In the past few years, I’ve been reading a lot of books about South Africa the former protectorates of Northern and Southern Rhodesia (now Zimbabwe and Zambia). Godwin’s book appealed to me immediately as he writes of his childhood in Rhodesia and the secret that brought his family there. I thought I knew from the outset what the secret would be and I was completely wrong. I love being wrong. I will seek out the rest of Godwin’s work on this area of the world.

The Bean Trees by Barbara Kingsolver

I’ve long been a fan of Kingsolver so I’d picked up the sequel to this book, Pigs in Heaven, years ago when I saw it at a used book store. Thus, I knew going into this book that I liked the characters and was excited to read about their first years together knowing about events that transpired later in their lives. Kingsolver has yet to let me down. Her stories are engaging and her language is magic.

More or Less: Choosing a Lifestyle of Excessive Generosity by Jeff Shinabarger

This book was a quick read. I’ve long agreed with the general premise as purging clothes from my closet and items from my shelves has long been a point of extreme pleasure for me. The book is categorized as being “religious” by some reviewers as Shinabarger definitely calls on examples and motivations from his faith, but I’d argue he presents all arguments in a secular manner.

How to Be Parisian Wherever you Are: Love, Style, and Bad Habits by Anne Berest, Audrey Diwan, Caroline De Maigret, and Sophie Mas

Ugh. You got me Berest et al. You put “Paris” on the cover and you lured me in like a gnat to a bug light. My experience was similarly unpleasant.

Expecting Better: Why the Conventional Pregnancy Wisdom is Wrong – and What You Really Need to Know by Emily Oster

In all honesty, I read this book to confirm something I’d already decided – that deli meat was OK while pregnant if you heat it up in the microwave for a little bit to “zap” the listeria. That said, beyond the Chipolte Chicken breast I will continue to enjoy each noon, I really liked reading Oster’s approach to making decisions. She’s an economist and, as an accountant, I felt a connection to the logic and the desire to let logic trump hysteria at a time that can be very trying for even the most logical. I’d recommend this book to all pregnant friends struggling to decide on various elements of their pregnancy and childbirth.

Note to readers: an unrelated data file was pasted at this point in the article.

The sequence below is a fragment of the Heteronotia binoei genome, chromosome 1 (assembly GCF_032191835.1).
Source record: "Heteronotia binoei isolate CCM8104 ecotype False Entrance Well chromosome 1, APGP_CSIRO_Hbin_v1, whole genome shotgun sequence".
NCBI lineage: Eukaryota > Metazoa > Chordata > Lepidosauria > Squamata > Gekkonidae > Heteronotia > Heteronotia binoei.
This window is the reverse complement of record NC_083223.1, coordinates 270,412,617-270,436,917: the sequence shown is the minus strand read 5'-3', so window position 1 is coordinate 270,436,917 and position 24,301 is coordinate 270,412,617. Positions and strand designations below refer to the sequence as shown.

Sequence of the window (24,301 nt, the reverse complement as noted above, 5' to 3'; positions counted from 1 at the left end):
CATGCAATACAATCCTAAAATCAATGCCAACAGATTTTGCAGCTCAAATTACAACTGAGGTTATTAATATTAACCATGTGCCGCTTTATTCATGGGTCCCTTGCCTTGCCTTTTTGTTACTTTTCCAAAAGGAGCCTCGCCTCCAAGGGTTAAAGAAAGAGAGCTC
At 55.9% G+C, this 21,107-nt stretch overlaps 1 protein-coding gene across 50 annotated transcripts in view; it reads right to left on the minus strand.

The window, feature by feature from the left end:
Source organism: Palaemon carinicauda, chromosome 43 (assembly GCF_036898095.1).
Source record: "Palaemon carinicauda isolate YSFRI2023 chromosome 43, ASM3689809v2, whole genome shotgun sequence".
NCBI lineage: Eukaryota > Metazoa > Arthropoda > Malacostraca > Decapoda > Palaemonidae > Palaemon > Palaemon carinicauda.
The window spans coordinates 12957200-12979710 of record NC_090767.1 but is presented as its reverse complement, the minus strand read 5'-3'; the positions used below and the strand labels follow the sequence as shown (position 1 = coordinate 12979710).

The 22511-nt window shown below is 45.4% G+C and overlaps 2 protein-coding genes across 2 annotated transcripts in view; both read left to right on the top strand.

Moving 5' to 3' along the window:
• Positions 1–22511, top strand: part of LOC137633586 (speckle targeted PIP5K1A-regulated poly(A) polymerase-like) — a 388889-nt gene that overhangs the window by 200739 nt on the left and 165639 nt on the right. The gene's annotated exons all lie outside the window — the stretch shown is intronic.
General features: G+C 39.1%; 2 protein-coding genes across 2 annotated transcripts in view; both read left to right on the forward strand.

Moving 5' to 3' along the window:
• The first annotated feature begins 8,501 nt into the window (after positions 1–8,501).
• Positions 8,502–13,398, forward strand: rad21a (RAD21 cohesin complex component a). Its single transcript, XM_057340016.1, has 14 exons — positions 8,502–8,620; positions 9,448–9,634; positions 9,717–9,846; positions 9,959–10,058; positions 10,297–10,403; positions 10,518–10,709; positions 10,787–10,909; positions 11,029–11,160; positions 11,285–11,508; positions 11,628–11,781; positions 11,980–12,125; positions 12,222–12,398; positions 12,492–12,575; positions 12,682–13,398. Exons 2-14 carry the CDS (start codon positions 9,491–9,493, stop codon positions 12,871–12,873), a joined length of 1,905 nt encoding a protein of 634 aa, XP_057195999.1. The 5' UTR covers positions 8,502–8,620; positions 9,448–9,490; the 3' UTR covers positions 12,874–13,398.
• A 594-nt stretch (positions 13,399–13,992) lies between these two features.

Our Next Big Adventure

December 2015

This is the most exciting time – not just that we are pregnant, but that it’s no longer a secret! I held it in until 12 weeks to tell family and then we announced to the world (that’s what posting something on Facebook is, right, an announcement to the world?) at 13 weeks.

And now we wait while Baby Swyter bakes.

Currently: May 2015

Chicago Skyline from Art Institute

(Photo from Misericordia’s Artist in All event at the Art Institute. My family goes every year.)

Listening… to StartUp. I’ve mentioned this podcast before – it’s a series chronicling the beginnings of a company. The first season covered the start of the podcast company (meta!) and this season is following the development of a dating company.  Now they’ve really got me hooked – there’s the start-up business element combined with a behind-the-scenes look at online dating. Will and I met online, so I find myself nodding empathetically with many of the issues from both the business side and the “why is it so hard to meet someone?” side.